Turning sixteen

By on August 28, 2016 in Uncategorized


This day has been like a doomsday upon my shoulders since the age of 12. The sun didn’t shine that morning, clouds grey like worn out pavements decorated the sky. The color scheme of the cake next to my bed wasn’t too different. I nervously counted the candles and realized that life goes on just the same, the only actual change is that there’s another number confirming my age. So what I’m actually describing is not a death scene, but my 16th birthday. The reason for my anxiety and fear regarding this age is that there’s a huge threshold between these numbers.

Let’s talk about being ambitious. If one were fifteen and did something extraordinary it was valued equal to an Olympic medal. But as soon as the carbon dioxide from my lungs suffocated the flames of the sixteen candles, everything sort of changed. Like an incredible force, responsibility demolished my no longer fifteen-year-old self. Not only with chores, but also with the expectation of having a license, being a conscience shopper, managing one’s economy and planning future funds and retirement accounts (jokes aside).

One’s suddenly supposed to be sophisticated and sneakily sipping pinot grigio under the table, making love like Casanova, figuring out one’s career, working during too hot summers and finishing Junior High. One is also supposed to be a genuine consumer of books, coffee, chia-seeds and tobacco. And don’t forget being a loyal visitor of vernissages, a phone-photographer, a veteran within social media and highly triumphant and successful which is confirmed by the amount of likes and nice comments.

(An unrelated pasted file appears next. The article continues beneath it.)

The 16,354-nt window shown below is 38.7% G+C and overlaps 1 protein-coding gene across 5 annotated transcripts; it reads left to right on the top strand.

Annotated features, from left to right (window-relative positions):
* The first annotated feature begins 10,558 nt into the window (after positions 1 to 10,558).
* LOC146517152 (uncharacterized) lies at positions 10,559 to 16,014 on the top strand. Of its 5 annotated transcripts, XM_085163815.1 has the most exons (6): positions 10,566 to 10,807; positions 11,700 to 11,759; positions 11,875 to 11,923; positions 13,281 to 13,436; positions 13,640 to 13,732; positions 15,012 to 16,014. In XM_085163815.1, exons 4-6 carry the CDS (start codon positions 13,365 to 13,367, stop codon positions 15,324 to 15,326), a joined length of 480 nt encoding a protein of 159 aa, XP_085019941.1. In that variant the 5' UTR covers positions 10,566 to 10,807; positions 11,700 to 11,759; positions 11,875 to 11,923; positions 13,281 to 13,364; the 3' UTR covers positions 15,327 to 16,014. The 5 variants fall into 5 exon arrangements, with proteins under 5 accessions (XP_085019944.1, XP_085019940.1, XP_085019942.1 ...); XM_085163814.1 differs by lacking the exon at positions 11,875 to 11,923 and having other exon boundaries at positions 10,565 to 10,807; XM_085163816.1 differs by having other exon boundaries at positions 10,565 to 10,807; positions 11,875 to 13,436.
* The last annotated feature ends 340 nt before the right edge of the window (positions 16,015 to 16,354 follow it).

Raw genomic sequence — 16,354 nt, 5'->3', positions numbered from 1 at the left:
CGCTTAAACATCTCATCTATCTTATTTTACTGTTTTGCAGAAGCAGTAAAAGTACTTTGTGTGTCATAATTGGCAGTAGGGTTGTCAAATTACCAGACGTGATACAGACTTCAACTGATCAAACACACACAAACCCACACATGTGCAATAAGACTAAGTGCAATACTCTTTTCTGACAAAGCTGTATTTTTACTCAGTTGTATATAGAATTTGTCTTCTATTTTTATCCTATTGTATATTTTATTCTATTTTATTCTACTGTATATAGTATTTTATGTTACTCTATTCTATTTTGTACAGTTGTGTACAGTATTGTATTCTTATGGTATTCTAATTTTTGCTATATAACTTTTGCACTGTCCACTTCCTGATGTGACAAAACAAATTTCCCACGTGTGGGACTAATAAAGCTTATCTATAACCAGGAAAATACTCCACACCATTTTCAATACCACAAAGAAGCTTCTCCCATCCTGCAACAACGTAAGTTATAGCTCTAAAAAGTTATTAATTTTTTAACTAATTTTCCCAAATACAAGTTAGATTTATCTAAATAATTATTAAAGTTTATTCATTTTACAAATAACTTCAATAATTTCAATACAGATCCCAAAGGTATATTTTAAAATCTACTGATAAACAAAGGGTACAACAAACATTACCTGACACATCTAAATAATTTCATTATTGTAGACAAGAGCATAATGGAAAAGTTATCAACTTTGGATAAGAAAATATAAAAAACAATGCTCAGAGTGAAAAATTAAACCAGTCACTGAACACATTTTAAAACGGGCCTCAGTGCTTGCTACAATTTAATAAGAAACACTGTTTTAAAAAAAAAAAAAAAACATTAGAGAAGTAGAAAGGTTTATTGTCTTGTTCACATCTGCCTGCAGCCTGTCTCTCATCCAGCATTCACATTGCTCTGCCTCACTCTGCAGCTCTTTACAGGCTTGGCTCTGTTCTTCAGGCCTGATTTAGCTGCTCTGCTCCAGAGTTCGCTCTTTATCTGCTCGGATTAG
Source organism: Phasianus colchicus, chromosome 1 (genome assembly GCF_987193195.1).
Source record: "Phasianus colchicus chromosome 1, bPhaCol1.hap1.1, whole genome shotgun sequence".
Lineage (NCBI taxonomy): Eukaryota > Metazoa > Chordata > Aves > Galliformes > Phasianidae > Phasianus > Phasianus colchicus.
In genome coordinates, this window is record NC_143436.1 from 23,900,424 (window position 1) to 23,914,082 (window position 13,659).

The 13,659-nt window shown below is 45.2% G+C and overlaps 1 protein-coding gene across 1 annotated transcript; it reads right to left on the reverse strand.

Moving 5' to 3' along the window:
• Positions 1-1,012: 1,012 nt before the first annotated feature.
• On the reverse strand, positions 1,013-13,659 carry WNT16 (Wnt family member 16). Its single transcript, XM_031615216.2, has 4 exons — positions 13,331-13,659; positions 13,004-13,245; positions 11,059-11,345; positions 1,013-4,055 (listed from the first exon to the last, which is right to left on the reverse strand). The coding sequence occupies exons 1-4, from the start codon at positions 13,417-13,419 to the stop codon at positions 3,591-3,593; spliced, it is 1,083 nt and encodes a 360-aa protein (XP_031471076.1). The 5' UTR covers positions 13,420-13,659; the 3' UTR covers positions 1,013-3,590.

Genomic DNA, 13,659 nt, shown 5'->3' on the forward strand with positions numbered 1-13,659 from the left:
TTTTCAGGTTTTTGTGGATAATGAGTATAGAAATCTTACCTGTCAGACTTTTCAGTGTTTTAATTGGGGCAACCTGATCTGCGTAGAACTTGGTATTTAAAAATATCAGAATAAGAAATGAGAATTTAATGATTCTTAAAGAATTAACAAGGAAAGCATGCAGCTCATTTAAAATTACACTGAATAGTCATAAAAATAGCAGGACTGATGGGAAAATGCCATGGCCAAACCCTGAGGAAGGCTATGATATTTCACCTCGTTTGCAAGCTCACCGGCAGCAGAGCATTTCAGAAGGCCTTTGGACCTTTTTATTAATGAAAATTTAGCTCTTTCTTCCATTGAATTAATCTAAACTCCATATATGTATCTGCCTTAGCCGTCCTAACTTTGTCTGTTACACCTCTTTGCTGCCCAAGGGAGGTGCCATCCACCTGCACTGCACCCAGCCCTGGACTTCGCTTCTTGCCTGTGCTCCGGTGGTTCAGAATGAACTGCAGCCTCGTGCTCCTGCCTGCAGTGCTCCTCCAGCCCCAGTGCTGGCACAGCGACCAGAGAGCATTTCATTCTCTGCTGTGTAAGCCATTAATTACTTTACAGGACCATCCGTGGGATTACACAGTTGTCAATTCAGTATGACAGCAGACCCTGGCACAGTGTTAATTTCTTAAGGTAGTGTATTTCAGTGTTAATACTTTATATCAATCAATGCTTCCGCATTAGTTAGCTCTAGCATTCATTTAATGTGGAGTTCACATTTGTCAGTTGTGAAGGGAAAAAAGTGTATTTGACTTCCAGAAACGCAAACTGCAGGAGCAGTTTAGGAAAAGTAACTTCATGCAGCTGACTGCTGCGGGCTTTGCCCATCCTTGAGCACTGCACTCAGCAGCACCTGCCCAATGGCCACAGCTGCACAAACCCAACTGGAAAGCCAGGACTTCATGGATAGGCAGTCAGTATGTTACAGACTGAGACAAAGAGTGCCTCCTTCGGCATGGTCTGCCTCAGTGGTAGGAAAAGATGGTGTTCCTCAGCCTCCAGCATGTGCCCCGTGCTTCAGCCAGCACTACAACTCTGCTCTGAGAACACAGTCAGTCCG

Oh, and also, smashing the patriarchy, fighting for animal liberation, writing political motions are highly expected. Having a fika every lill-lördag, not getting enough sleep and buying plants at IKEA is considered tradition. While having philosophical thoughts about one’s future is nothing out of the ordinary. Stocks? Menstruation? Motherhood? Abortion? Adoption?

It becomes standardized to discuss magical “walburgis nights” with waaaaaay toooo much boooozeee, boycotting condoms, because who gets an STD anyway?? Being a trend follower, no matter if it’s three-stripes or hipster apparel from Ann-Sofie Back and Acne Studios, is considered an important religious act.

Since birth you’ve dreamt of enjoying festivals, travelling, BBQs, singing and having snorkel adventures. As well as having a tan that causes one’s pigment cells to scream for mercy.

When the snowflakes hit the concrete, the anxiety shall come forward. One’s supposed to complain about the frost, the burning hot chocolate, the nasty herb-tea and about the slushy, slippery hallways. The idyllic story-telling about one’s picturesque cabin up in the dark woods of north becomes a daily routine that you and your fellow friends start to remember by heart.

As the fresh scents of spring surround us, we’re supposed to cherish poetry, paint with Russian aquarelles, have regular nosebleeds, spill cheap alcohol (ethanol for cars) over expensive carpets, be over cultural and smoke suspicious herbs while listening to atrociously produced Hip-Hop. Have an entire Marc-Jacobs collection, regardless of that being the most capitalist-hating communist to ever exist.

As a final dessert, one’s expected to eat pricey East-Asian cuisine, wear Gant, Ralph Lauren and the dear Michael K, so that one can be the ruler of the economy-juridical program. And lastly, become an entrepreneur star and turn into a regular at Stureplan. But the dream of having an Idol-career and dating handsome New York- real estate agents will always linger around in the back of your head.

After blowing out the candles of my dull cake, I look within the smoke and myself, and realize that all of this is a part of life, an experience, quirky, stupid and hilarious. The ridiculous pressure that we teenagers put upon ourselves, to fit in and to project a perfect lifestyle, who’s it all for? Do we want to be remembered and mistaken for being just like everybody else? Dare to be a misfit, wear your label as the “black sheep” like haute couture! Because in the end, as Janis Joplin had once said,

  • Don’t compromise yourself. You are all you’ve got.

I wave off the smoke and laugh. I embrace my newly hatched sixteen-year-old self.